Experience In The Age Of Influence

Experience In The Age Of Influence

By Jonathan Emmins | Founder

Be a brand with purpose, and a platform 

Our recent Young Blood research confirmed that audiences, particularly younger ones who feel the most politically disenfranchised, are instead choosing to align with brands that not only share their values but also live them.
In the age of transparency, if you want to build respect with your audience you’ve got to be seen to have an authentic, genuine and consistent message. Converse focus on ‘unleashing the creative spirit’, Sonos are on a mission to help people ‘#ListenBetter’ and Patagonia are simply about ‘being a responsible company’.

In a world that’s brimming with high quality products, this shared sense of purpose is what makes that brand stand out. Today’s consumers expect ‘their’ brands to understand what’s happening in their lives, to create value for them, champion their cultural interests and, at best, are willing to open-up and hand their brand over to their fans to experience and co-create. Brands need to be more authentic, more creative and more culturally relevant than ever before. Jumping on a trend is unforgivable, but giving back and supporting results is the quickest route to acceptance.  

Influence where it matters

‘Influencer’ is obviously the buzzword of the moment. The reality of marketing has always been about chasing and achieving influence. For example, our work for Google and YouTube focuses on identifying those who hold the most influence. In turn, these megabrands then ask these influencers to create or co-create experiences and content for them to share.

Perhaps the best thing about influencers is the chance for anyone to be one. We’re talking developers, brands, content creators, internal advocates, retailers, or, the original influencer: the cool kids.

It’s also impossible to ignore the change in how we regard celebrities. Instead of being regarded as role models, we’re now viewing them as a source of entertainment. For many, a celebrity endorsement alone won’t cut it. Instead there’s a move towards more attainable and credible figures that they respect and admire - influencers.

Youth Driven

The tables have turned. Brands used to influence youth. Now we’re seeing a new generation of self- motivated and resourceful kids who are just as likely to be influencing brands from the bottom up. Take the unique culture of council estates, which now influence the catwalks, rather than the other way round.

With Instagram, a great idea or vision can be seen around the world in a day – and it’s younger audiences who drive this. Nike’s recent campaign is not only fronted by FKA twigs, someone who has used talent and the tools at her disposal to carve her own path, but has been shot by David Uzochukwu, a 17-year old photographer, who twigs personally chose.  

Good times for experiential

There’s no doubt experience cuts through, for both starting conversations and building deeper relationships. Giving time and physical participation is the peak of commitment to a brand. As sectors beyond youth focus on culturally led strategies, events are increasingly becoming a key focus.

However, historically experiential has been fairly challenged due to perceived high costs. As an industry, we need to achieve and demonstrate better ROI, both in terms or quantity (reach) and quality (behaviour change). Fortunately, KPIs can be better tracked than ever before with a myriad of tools that get smarter every day.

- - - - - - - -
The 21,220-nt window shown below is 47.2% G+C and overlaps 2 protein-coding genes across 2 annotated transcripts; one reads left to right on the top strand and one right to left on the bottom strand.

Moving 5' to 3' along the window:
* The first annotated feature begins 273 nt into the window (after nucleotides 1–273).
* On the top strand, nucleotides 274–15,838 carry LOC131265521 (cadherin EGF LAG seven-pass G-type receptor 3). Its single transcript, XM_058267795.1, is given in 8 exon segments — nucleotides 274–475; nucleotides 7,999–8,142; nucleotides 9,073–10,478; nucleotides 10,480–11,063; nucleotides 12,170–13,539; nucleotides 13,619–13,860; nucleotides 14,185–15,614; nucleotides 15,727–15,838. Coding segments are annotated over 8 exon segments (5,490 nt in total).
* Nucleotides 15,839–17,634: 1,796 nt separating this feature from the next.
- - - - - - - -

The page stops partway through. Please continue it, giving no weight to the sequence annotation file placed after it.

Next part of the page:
There’s opportunity for increased focus and better integration within the campaign mix and better planning of narrative, communications, content and amplification, using technology to increase shareability. There’s also an increasing trend for multi-faceted events for multiple audiences, with tailored experiences and sessions for each – whether media, bloggers, influencers, stakeholders, trade, internal, competition winners and beyond.

Youth Driven

The tables have turned. Brands used to influence youth. Now we’re seeing a new generation of self- motivated and resourceful kids who are just as likely to be influencing brands from the bottom up. Take the unique culture of council estates, which now influence the catwalks, rather than the other way round.

With Instagram, a great idea or vision can be seen around the world in a day – and it’s younger audiences who drive this. Nike’s recent campaign is not only fronted by FKA twigs, someone who has used talent and the tools at her disposal to carve her own path, but has been shot by David Uzochukwu, a 17-year old photographer, who twigs personally chose.  

Good times for experiential

There’s no doubt experience cuts through, for both starting conversations and building deeper relationships. Giving time and physical participation is the peak of commitment to a brand. As sectors beyond youth focus on culturally led strategies, events are increasingly becoming a key focus.

However, historically experiential has been fairly challenged due to perceived high costs. As an industry, we need to achieve and demonstrate better ROI, both in terms or quantity (reach) and quality (behaviour change). Fortunately, KPIs can be better tracked than ever before with a myriad of tools that get smarter every day.

There’s opportunity for increased focus and better integration within the campaign mix and better planning of narrative, communications, content and amplification, using technology to increase shareability. There’s also an increasing trend for multi-faceted events for multiple audiences, with tailored experiences and sessions for each – whether media, bloggers, influencers, stakeholders, trade, internal, competition winners and beyond.